At any moment, reporters were on the lookout for a candidate ready to “surge”—to say something particularly biting at a debate or to jump on an opponent’s gaffe—but the race was really for second place, or maybe even third among Mr. Santorum, Jon Huntsman and Newt Gingrich. Rick Perry, who, back before he started speaking, did actually seem like a legitimate opponent to Mr. Romney, all but abandoned New Hampshire for the Palmetto State. Reporters from national outlets had done the same, convincing assignment editors that South Carolina would be where the real action was, where the right wing of the party would make its final stand against Mr. Romney (and the facts that in South Carolina the weather was nicer, the politics dirtier, the girls supposedly prettier and the booze flowed freer helped them make the case more persuasively).
Down by the lake, Ms. Hutchings said that she had come to New Hampshire and to Mr. Santorum’s impromptu speech for a little “bird-dogging.”
She took out a piece of paper and read from it.
“The term bird-dog comes from hunting. The bird-dog’s job is to flush out the bird. Politicians are birds who try to keep their positions hidden behind vague rhetoric.”
She flipped the paper over and recited her script a couple of times. It contained a question about Scandinavia and longitudinal studies and paid family leave.
“And I’m guessing he’ll say, ‘No,’ because that’s socialist or whatever, and he’s an asshole.”
On the stump, Mr. Santorum comes across something like an 11-year-old whose buddies have just discovered his parents’ liquor cabinet. He doesn’t so much inspire as he pleads, trying to guilt-trip New Hampshirites into doing the right thing.
“I really do hope that the people of this state will do what is right, what is necessary,” he said, his voice rising up a notch or two as if trying to bore its way into the conscious of its audience. “People in this state are as involved in politics as any state in the country. That is why I have always defended New Hampshire as the first in the nation primary. You take this primary seriously, you step up and you lead when your country needs you.”
The night before, Mr. Santorum appeared at the Hillsborough County Republican Committee gala in the southern corner of the state. This was Republican red-meat territory. At the invocation at the start of the evening, a woman from the New Hampshire Federation of Republican Women bowed her head, paid homage to “Our Gracious Heavenly Father, Creator and Sovereign Over All … I pray for President Obama, that You would turn his heart to fear Your name.” (Afterward, The Observer asked her if God did turn President Obama’s heart around, if she would support him. She looked generally perplexed at this theological conundrum. “Hmmm. If God did turn his heart? I would have to see some proof. I still want a Republican who is a true conservative in office.”)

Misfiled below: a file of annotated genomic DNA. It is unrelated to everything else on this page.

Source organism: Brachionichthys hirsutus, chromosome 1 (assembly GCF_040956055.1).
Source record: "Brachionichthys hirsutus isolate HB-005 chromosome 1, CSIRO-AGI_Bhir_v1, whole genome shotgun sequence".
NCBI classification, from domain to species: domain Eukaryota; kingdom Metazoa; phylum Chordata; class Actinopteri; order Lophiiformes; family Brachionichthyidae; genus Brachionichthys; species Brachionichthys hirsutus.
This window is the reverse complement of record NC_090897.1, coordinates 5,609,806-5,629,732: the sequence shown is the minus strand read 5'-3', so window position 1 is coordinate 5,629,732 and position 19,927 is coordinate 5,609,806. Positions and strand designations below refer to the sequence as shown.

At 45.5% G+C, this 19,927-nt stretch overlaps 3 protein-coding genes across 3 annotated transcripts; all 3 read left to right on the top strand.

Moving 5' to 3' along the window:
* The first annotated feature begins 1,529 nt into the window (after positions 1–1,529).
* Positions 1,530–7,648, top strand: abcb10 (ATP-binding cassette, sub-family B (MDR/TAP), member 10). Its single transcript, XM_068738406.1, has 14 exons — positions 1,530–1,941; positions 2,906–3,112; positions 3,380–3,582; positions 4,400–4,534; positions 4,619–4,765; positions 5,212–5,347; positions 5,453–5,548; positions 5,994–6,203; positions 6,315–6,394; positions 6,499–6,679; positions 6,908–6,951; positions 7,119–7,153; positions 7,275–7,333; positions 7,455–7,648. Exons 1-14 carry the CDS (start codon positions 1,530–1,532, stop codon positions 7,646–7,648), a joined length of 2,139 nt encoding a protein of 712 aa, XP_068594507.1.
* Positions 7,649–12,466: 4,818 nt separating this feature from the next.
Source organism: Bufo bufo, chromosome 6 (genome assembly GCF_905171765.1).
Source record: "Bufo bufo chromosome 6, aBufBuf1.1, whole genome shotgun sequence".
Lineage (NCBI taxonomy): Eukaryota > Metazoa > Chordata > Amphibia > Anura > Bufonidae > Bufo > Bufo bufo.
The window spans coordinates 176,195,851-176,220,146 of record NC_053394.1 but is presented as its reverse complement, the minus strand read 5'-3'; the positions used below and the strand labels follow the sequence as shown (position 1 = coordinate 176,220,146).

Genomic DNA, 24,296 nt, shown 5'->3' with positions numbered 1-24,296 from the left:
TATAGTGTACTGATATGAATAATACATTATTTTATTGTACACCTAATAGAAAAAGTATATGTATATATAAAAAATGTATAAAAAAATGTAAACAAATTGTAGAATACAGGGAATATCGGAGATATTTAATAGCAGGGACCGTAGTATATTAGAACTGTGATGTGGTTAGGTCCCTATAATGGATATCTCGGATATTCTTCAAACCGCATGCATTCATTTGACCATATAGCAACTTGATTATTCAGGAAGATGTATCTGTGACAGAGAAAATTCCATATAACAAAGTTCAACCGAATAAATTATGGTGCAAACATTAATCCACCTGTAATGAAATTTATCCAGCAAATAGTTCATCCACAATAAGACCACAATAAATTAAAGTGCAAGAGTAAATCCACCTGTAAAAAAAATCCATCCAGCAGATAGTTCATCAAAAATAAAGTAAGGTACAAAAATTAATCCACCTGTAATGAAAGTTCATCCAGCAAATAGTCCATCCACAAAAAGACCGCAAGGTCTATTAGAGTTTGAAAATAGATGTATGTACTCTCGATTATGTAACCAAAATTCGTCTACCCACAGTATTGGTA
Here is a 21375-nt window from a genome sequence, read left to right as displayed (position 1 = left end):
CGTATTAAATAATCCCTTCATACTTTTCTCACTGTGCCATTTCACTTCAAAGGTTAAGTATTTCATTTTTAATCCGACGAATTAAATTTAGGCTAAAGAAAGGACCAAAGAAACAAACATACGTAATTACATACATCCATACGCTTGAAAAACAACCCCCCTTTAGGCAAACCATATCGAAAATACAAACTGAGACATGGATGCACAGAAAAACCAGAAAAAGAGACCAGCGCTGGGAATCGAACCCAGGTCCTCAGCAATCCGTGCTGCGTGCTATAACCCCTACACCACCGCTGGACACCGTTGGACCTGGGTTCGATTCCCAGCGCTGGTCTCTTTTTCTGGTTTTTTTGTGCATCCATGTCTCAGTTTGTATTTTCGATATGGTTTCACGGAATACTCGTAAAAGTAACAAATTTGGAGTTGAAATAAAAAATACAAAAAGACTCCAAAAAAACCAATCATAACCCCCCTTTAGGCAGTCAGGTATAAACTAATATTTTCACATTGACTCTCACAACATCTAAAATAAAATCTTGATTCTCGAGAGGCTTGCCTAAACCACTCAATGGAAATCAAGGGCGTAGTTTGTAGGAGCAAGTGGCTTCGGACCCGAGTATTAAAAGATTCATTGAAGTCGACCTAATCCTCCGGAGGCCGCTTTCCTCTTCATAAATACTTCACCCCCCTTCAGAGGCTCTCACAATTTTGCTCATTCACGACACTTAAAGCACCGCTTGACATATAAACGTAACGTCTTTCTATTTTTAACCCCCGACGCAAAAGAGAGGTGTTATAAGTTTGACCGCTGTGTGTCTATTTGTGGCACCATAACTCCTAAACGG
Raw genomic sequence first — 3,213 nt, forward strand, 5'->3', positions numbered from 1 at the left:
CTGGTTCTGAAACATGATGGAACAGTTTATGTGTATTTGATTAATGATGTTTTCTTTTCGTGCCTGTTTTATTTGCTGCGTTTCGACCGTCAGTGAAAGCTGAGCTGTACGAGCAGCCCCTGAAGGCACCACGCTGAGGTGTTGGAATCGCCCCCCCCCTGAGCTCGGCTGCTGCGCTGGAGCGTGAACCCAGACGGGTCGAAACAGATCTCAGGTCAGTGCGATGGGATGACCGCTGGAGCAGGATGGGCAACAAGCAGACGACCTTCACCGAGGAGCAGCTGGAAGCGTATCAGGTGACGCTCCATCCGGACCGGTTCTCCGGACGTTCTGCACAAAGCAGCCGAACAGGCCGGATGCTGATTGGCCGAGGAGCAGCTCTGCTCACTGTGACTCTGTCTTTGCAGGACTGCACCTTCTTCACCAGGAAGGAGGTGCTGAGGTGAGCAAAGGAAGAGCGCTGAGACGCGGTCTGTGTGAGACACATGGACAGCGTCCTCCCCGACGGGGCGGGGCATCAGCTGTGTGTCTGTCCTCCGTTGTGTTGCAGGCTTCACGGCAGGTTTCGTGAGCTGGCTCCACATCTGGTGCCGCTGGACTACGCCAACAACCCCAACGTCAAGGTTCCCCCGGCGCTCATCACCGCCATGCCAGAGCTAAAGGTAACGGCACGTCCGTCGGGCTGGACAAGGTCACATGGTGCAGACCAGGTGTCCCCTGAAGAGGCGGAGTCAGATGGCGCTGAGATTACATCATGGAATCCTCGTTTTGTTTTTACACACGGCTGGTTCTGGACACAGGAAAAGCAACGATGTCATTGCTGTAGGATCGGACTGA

Newt Gingrich was there and tore into Mr. Romney for not knowing what he thinks, and for raising taxes while he was governor of Massachusetts, including, he said a tax on people merely for being visually impaired. “A tax on people who are blind. I know they were scraping the bottom of the barrel, but really.” Rand Paul was there too, in his capacity as an increasingly bored surrogate for his father. (“Now everybody is going to be quiet, right, so you can hear my speech, right? It’s tough to give a speech twice in one night so I’m going to keep this one really short.”)
In the hallways, talk turned to what was most to dislike about President Obama—“I think it’s preserving our Constitutional liberties that is more important.” “I think we have to do something about these regulations that are strangling business.” One of Jon Huntsman’s daughters attracted the attentions of television cameras. A stand sold conservative pins with slogans like “That’s Not an Angry Mob—That’s My Mother.”
Outside by the doorway, Robert Stacey McCain, a conservative activist and blogger, who seems every bit like a chain-smoking Southern-drawling operative out of All the King’s Men tipped back his suede hat and panted over the Huntsman daughter.
“Did you see her? Oh, god! Oh, my god! Wow. It’s because I’m old and harmless now she’ll talk to me. If I had been out on the hunt she would have spotted me for a dangerous character right away.”
He caught himself and explained how this was the right’s last chance to stick it to mainstream Wall Street Republicans and maybe derail the Romney train.